Theodore Roosevelt: The Boy and the Man (Google eBook)

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Macmillan, 1907 - 324 pages
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Page 225 - I wish to preach, not the doctrine of ignoble ease, but the doctrine of the strenuous life, the life of toil and effort, of labor and strife; to preach that highest form of success which comes, not to the man who desires mere easy peace, but to the man who does not shrink from danger, from hardship, or from bitter toil, and who out of these wins the splendid ultimate triumph.
Page 170 - I shall take the oath at once in accordance with your request, and in this hour of deep and terrible national bereavement I wish to state that it shall be my aim to continue absolutely unbroken the policy of President McKinley for the peace and prosperity and honor of our beloved country.
Page 293 - No spirit feels waste, Not a muscle is stopped in its playing nor sinew unbraced. Oh, the wild joys of living ! the leaping from rock up to rock, The strong rending of boughs from the fir-tree, the cool silver shock Of the plunge in a pool's living water, the hunt of the bear, And the sultriness showing the lion is couched in his lair.
Page 216 - There is a homely old adage which runs: "Speak softly and carry a big stick; you will go far." If the American nation will speak softly, and yet build, and keep at a pitch of the highest training, a thoroughly efficient navy, the Monroe Doctrine will go far.
Page 277 - Of course what we have a right to expect from the American boy is that he shall turn out to be a good American man. Now, the chances are strong that he won't be much of a man unless he is a good deal of a boy. He must not be a coward or a weakling, a bully, a shirk or a prig. He must work hard and play hard. He must be clean-minded and clean-lived, and able to hold his own under all circumstances and against all comers. It is only on...
Page 61 - In after years, there shall come forever to his mind the memory of endless prairies shimmering in the bright sun; of vast snow-clad wastes lying desolate under gray skies; of the melancholy marshes, of the rush of mighty rivers; of the breath of the evergreen forest in summer; of the crooning of ice-armored pines at the touch of the winds of winter; of cataracts roaring between hoary mountain masses; of all the innumerable sights and sounds of the wilderness; of its immensity and mystery and of the...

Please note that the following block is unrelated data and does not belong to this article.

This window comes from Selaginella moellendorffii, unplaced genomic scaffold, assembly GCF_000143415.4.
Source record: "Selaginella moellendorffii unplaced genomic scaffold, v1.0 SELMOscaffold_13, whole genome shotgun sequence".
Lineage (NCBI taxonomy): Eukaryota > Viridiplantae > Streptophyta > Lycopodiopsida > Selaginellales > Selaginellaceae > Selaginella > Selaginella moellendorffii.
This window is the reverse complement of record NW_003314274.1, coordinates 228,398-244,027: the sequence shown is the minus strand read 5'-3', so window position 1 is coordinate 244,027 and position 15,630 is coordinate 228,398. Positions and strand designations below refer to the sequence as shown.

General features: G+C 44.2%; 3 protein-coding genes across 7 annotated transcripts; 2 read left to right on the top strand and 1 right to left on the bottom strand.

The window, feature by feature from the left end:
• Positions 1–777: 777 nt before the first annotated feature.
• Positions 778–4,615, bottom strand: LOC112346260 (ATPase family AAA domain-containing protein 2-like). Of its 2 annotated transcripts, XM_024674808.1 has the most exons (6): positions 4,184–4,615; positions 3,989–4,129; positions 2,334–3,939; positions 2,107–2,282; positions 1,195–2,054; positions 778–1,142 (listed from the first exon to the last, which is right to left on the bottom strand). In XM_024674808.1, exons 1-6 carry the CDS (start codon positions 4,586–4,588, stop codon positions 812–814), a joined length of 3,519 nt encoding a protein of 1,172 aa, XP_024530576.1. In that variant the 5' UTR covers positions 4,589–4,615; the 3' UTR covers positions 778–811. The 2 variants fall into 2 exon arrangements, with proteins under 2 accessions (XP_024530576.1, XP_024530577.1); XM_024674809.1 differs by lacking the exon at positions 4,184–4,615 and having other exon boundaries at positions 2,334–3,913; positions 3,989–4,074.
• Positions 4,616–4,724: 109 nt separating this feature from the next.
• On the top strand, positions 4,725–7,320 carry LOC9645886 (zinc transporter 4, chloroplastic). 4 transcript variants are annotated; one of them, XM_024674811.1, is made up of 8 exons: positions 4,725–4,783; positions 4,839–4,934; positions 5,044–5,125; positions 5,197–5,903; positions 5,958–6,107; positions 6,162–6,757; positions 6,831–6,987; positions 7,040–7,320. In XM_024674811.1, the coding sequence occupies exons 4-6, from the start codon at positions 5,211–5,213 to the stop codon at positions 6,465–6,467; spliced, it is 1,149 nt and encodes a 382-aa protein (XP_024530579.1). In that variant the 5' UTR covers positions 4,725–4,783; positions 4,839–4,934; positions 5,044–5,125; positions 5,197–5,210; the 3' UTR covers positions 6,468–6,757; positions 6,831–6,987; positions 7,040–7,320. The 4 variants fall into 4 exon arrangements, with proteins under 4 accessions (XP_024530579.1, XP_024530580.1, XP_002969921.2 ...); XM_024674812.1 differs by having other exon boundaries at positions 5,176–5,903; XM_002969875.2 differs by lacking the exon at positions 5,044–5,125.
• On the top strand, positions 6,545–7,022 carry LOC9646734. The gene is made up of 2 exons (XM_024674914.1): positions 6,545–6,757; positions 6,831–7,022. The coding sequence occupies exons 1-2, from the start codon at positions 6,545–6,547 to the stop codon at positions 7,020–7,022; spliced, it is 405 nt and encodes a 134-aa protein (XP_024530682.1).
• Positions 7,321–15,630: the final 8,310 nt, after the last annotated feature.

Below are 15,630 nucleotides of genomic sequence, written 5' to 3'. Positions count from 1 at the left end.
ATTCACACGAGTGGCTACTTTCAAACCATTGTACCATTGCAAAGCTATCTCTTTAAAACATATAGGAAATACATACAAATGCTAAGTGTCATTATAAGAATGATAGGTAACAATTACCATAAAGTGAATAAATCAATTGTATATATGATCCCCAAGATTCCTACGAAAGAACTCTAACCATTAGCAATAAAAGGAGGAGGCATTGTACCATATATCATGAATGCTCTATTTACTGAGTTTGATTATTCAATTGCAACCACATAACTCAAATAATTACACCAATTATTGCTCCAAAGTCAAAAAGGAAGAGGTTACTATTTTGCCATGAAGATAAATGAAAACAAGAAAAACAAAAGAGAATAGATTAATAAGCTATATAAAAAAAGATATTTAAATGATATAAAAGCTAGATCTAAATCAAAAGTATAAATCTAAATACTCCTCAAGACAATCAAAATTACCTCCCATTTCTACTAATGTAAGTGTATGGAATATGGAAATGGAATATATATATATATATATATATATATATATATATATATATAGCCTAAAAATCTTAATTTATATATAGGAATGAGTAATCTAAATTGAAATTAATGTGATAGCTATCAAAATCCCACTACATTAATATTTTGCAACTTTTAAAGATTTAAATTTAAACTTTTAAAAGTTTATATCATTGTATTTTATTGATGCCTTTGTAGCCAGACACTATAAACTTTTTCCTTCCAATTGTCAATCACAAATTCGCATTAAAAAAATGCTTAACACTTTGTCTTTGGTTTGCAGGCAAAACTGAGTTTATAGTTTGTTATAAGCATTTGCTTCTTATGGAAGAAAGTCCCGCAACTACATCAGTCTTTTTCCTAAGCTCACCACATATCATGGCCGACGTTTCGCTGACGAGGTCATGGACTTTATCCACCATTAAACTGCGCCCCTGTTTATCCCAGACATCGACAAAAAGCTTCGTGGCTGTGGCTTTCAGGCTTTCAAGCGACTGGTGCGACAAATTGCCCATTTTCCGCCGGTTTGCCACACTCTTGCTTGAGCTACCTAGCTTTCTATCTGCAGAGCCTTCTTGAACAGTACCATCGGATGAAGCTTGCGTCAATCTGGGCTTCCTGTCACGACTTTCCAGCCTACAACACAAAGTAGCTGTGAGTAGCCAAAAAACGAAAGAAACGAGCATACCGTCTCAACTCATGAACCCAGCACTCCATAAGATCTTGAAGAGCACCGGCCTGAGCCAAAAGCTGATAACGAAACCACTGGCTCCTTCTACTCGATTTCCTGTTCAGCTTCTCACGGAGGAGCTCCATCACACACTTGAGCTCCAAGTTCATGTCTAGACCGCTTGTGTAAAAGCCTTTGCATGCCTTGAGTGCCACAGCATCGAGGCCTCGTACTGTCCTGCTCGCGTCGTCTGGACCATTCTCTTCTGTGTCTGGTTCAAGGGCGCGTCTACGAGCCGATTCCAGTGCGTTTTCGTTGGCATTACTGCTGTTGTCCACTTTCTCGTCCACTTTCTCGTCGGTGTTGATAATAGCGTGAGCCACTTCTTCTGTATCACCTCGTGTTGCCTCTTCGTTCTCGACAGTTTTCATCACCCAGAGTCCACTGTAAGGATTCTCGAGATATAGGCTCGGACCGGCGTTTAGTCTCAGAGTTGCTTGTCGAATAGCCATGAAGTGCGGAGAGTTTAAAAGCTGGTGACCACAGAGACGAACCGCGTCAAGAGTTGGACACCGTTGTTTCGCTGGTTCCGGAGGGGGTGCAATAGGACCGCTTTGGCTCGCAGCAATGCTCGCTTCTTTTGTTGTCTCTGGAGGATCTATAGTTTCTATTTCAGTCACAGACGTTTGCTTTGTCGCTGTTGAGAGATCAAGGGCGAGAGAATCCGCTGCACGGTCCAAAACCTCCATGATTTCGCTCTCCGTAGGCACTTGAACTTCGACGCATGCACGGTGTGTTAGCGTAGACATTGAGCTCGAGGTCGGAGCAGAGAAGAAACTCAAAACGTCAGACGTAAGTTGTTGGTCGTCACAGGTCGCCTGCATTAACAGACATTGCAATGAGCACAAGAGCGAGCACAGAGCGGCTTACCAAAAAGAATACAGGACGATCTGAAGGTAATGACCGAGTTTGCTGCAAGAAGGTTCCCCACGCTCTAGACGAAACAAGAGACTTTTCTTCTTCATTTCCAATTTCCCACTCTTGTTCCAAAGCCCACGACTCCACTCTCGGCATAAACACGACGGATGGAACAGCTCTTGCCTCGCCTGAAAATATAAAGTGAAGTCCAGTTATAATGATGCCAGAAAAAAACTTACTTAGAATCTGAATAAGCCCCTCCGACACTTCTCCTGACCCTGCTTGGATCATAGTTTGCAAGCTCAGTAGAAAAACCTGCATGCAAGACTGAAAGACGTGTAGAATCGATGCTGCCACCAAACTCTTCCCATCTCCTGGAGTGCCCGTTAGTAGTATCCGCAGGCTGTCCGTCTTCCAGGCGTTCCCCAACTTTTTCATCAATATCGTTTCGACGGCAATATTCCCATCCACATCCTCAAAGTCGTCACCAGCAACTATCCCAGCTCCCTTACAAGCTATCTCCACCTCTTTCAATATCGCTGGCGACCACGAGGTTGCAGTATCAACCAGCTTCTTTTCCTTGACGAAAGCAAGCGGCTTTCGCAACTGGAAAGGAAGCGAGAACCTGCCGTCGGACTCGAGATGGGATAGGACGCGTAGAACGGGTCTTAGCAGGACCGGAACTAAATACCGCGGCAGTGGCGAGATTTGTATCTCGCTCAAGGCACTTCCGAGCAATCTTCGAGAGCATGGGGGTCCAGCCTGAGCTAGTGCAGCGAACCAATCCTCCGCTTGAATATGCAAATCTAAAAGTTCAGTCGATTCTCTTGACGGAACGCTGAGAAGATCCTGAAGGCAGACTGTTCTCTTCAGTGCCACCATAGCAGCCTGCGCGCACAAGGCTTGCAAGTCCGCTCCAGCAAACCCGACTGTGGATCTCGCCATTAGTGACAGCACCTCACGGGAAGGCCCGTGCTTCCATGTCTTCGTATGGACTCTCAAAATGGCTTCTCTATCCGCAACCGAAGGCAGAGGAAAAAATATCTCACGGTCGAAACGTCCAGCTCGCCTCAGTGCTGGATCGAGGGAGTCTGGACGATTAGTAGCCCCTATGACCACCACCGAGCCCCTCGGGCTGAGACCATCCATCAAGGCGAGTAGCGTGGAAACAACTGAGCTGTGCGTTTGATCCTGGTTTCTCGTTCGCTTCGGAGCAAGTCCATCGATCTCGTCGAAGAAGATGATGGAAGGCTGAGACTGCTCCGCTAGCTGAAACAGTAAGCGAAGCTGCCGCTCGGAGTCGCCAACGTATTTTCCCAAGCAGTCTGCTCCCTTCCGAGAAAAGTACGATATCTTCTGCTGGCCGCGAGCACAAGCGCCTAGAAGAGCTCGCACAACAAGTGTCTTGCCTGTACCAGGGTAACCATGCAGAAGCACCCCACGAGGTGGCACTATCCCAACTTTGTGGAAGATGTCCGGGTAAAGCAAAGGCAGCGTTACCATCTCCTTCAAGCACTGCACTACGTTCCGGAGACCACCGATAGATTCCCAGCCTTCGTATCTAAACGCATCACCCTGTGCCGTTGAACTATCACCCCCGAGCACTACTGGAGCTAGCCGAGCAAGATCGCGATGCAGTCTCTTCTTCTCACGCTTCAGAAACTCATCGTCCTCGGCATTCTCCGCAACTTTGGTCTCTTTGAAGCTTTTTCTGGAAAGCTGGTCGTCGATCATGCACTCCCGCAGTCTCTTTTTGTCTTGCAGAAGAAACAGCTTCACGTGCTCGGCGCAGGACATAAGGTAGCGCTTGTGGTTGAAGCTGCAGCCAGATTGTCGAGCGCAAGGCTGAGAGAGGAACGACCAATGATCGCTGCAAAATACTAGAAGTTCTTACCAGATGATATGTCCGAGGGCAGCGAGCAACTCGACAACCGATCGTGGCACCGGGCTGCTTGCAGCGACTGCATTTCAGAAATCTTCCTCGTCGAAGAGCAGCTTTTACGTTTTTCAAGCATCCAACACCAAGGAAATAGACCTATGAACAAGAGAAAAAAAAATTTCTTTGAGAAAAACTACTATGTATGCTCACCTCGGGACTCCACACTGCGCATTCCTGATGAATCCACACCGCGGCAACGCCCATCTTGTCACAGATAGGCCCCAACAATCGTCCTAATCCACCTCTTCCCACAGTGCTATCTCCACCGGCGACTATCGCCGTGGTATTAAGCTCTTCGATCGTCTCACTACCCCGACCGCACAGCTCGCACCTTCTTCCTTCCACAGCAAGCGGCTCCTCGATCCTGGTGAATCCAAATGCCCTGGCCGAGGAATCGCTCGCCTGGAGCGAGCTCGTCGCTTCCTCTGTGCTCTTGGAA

Page 216 - Speak softly and carry a big stick you will go far.' If a man continually blusters, if he lacks civility, a big stick will not save him from trouble; and neither will speaking softly avail, if back of the softness there does not lie strength, power.
Page 52 - It is now, Mr. Chairman, less than a quarter of a century since, in this city, the great Republican party for the first time organized for victory, and nominated Abraham Lincoln, of Illinois, who broke the fetters of the slave and rent them asunder forever. It is a fitting thing for us to choose to preside over this Convention one of that race whose right to sit within these walls is due to the blood and the treasure so lavishly spent by the founders of the Republican party.
Page 111 - Order the squadron, except the Monocacy, to Hong Kong. Keep full of coal. In the event of declaration of war Spain, your duty will be to see that the Spanish squadron does not leave the Asiatic coast, and then offensive operations in Philippine Islands. Keep Olympia until further orders.
Page 203 - On the 4th of March next I shall have served three and a half years, and this three and a half years constitute my first term. The wise custom which limits the President to two terms regards the substance, and not the form, and under no circumstances will I be a candidate for or accept another nomination.

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